One in six under 35s are relying on inheritance to cover living costs
16% also reliant on inheriting money to pay off debts or get onto the property ladder
- Four times as many Brits would use money inherited in the next year to cover living costs than in 2020 (29% versus 7%).
- The majority of under 35s (58%) assume they’ll receive an inheritance from their parents, and 25% expect to receive money from one or more of their grandparents when they pass away too.
- However, 10% of over 45s say they no longer expect to be able to leave any money to loved ones when they pass away during to rising living costs.
- Further information from Tower Street Finance’s Inheritance Index report can be found at: https://towerstreetfinance.co.uk/the-inheritance-index/
Rising living costs mean that one in six (16%) UK adults aged 18-34 are now relying on receiving an inheritance in order to cover day-to-day expenses, and a further 17% are relying on inheritance cash to pay off debts, according to new research by the Probate Lending experts at Tower Street Finance.
High interest rates and property prices mean that one in six 18-34-year-olds are also reliant on inheriting money in order to get onto the property ladder.
The study explored attitudes to giving and receiving inheritance, comparing figures from a survey run in Autumn 2022 with one run in Autumn 2020 to see how expectations and intentions have changed.
In the latest survey more than four times as many Brits (29%) stated that if they inherited money in the next 12 months, they’d use it to cover living costs, versus only 7% who said the same in 2020.
Under 24s were the most likely to say this (38%), followed by 25-34-year-olds (30%).
One in five under 35s (21%) would also use inheritance received in the next year to pay off credit card debt, and 18% would use it to pay off personal loans.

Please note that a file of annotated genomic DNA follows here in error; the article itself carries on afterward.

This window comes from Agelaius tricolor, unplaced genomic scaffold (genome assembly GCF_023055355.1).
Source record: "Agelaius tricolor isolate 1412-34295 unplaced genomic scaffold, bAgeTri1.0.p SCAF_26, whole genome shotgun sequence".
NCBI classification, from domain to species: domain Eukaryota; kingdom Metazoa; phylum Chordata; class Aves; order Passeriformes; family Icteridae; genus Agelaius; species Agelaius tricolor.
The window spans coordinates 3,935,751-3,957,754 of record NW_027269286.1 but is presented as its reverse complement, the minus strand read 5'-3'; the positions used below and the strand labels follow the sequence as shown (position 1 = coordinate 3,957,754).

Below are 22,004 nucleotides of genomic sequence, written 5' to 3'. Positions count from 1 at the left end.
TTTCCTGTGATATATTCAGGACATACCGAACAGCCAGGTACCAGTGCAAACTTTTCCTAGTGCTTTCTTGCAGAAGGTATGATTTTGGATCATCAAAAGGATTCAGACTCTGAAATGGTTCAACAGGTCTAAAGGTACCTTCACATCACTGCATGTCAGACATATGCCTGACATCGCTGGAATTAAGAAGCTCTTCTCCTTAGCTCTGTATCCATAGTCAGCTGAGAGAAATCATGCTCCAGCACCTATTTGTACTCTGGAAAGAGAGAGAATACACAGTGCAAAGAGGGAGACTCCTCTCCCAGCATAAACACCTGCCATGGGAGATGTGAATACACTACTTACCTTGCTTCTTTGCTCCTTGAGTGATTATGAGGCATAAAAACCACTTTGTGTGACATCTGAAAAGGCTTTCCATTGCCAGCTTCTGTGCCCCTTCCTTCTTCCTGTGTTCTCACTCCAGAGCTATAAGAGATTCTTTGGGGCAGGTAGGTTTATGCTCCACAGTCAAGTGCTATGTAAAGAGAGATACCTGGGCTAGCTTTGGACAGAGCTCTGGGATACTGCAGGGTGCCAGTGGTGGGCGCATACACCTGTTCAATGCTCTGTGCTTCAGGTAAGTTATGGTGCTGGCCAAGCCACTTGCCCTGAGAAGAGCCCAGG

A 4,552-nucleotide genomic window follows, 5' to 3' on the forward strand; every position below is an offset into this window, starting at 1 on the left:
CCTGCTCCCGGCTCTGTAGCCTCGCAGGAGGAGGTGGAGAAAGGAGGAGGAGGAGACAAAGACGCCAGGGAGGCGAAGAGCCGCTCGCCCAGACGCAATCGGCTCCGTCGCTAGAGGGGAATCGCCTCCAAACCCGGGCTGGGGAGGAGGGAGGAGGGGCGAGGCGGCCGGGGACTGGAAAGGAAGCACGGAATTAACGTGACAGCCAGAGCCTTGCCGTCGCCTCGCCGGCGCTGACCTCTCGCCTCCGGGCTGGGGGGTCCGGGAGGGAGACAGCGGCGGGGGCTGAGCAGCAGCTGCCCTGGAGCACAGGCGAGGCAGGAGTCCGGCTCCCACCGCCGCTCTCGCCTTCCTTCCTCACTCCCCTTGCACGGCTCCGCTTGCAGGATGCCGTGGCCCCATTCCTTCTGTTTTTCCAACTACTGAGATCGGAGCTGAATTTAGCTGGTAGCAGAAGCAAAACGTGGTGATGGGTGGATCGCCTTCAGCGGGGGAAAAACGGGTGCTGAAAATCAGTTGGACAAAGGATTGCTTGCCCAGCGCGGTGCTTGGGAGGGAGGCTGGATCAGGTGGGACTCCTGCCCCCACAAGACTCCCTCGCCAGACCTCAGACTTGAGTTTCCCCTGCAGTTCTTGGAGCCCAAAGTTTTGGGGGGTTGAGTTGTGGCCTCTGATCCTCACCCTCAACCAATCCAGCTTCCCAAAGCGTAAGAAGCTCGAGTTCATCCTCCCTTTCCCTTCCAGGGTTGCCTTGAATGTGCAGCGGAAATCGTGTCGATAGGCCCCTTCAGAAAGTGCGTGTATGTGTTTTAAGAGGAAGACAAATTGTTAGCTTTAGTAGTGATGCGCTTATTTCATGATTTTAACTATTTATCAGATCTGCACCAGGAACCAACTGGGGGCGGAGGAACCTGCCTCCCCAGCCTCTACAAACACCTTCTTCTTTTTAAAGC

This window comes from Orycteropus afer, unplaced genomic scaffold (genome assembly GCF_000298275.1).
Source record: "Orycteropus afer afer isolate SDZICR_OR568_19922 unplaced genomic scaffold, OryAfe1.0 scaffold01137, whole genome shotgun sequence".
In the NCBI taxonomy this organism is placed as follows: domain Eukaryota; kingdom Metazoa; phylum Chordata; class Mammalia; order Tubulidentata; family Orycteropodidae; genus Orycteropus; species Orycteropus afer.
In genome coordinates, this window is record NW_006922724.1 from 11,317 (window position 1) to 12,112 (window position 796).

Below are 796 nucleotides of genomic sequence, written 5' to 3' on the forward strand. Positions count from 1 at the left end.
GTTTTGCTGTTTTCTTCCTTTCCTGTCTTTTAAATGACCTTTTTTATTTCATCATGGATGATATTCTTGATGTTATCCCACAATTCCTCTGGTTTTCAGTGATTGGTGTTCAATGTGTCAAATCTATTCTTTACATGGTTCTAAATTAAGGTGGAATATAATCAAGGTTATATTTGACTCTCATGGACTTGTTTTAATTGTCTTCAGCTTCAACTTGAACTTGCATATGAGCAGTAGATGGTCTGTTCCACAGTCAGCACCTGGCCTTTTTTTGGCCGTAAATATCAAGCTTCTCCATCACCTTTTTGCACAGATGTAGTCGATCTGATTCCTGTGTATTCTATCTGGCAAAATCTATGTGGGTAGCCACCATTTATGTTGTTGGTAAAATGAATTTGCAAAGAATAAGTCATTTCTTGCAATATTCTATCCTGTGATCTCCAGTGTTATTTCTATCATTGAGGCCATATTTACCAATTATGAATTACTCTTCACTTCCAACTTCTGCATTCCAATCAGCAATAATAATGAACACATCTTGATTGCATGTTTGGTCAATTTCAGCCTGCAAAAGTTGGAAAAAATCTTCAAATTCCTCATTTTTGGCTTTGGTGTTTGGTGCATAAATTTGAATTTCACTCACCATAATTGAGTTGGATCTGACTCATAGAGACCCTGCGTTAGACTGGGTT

Again, this was higher than when the same survey was run in 2020 when 13% of under 24s said they would use inheritance to pay off credit card debt, and 12% said they would use it to pay off loans.
The majority of under 35s (58%) stated that they assume they’ll receive an inheritance from their parents, and 25% expect to receive money from one or more of their grandparents when they pass away too.
However, 10% of over 45s say they no longer expect to be able to leave any money to loved ones when they pass away during to rising living costs.
Those who are fortunate enough to be listed as a Beneficiary in a Will, shouldn’t expect to receive their ‘windfall’ quickly either.
While experts advise that it currently takes 9-12 months before a Beneficiary will receive any money from an Estate, most Brits expect it to be quicker (taking 8.2 months) while half of under 24s (50%) and four in ten 25-34s (40%) thought it would take less like 6 months.
Dicky Davies, Business Development Director and co-founder at Tower Street Finance added:
“It’s clear from our research that many Brits – particularly those aged under 35 – are relying on receiving an inheritance to get by day-to-day, clear debts and even get on the property ladder.
“What is worrying is many are unaware of how long the Probate process takes, and the wait they could face to get their inheritance.
“We recognise how frustrating the Probate process can be and have developed a range of no-risk solutions to help people access their inheritance sooner.
“Parents or grandparents who can afford to give some inheritance in advance may want to consider this too. Inheritance Tax rules state that cash gifts made up to seven years before someone passes away are not liable for tax, meaning that children or grandchildren hoping to get onto the property ladder soon could get a financial helping hand much earlier.
“However, if a cash donation of £3,000 or more is made in the seven-year period before the individual passes away, then inheritance tax (also known as IHT) may need to be paid. There are various levels of tax depending on the number of years between the donation and the death, and the Estate value. It’s worth speaking to a Probate Solicitor to discuss your options.”
For further information about this research please visit: https://towerstreetfinance.co.uk/the-inheritance-index/.